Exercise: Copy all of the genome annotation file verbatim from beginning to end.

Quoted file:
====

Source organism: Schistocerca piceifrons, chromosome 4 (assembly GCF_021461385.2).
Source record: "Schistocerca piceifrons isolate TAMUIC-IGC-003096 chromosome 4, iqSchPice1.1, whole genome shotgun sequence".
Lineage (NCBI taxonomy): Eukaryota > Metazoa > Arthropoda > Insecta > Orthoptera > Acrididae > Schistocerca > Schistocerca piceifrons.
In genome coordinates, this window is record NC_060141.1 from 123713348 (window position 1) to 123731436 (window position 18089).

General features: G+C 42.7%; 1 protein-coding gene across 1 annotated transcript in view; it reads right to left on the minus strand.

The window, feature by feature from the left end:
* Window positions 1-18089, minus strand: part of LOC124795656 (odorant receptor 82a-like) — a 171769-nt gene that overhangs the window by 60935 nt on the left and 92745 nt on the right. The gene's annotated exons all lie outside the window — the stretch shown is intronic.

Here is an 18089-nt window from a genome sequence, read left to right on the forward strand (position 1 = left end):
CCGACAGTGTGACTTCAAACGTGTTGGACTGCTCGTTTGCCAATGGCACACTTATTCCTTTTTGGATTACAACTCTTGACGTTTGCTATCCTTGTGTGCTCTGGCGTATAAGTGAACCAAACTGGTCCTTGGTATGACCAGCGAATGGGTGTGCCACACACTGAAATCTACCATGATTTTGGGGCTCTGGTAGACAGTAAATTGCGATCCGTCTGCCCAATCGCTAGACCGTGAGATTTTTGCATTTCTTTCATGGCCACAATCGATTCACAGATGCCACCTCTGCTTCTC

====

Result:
Source organism: Schistocerca piceifrons, chromosome 4 (assembly GCF_021461385.2).
Source record: "Schistocerca piceifrons isolate TAMUIC-IGC-003096 chromosome 4, iqSchPice1.1, whole genome shotgun sequence".
Lineage (NCBI taxonomy): Eukaryota > Metazoa > Arthropoda > Insecta > Orthoptera > Acrididae > Schistocerca > Schistocerca piceifrons.
In genome coordinates, this window is record NC_060141.1 from 123713348 (window position 1) to 123731436 (window position 18089).

General features: G+C 42.7%; 1 protein-coding gene across 1 annotated transcript in view; it reads right to left on the minus strand.

The window, feature by feature from the left end:
* Window positions 1-18089, minus strand: part of LOC124795656 (odorant receptor 82a-like) — a 171769-nt gene that overhangs the window by 60935 nt on the left and 92745 nt on the right. The gene's annotated exons all lie outside the window — the stretch shown is intronic.

Here is an 18089-nt window from a genome sequence, read left to right on the forward strand (position 1 = left end):
CCGACAGTGTGACTTCAAACGTGTTGGACTGCTCGTTTGCCAATGGCACACTTATTCCTTTTTGGATTACAACTCTTGACGTTTGCTATCCTTGTGTGCTCTGGCGTATAAGTGAACCAAACTGGTCCTTGGTATGACCAGCGAATGGGTGTGCCACACACTGAAATCTACCATGATTTTGGGGCTCTGGTAGACAGTAAATTGCGATCCGTCTGCCCAATCGCTAGACCGTGAGATTTTTGCATTTCTTTCATGGCCACAATCGATTCACAGATGCCACCTCTGCTTCTC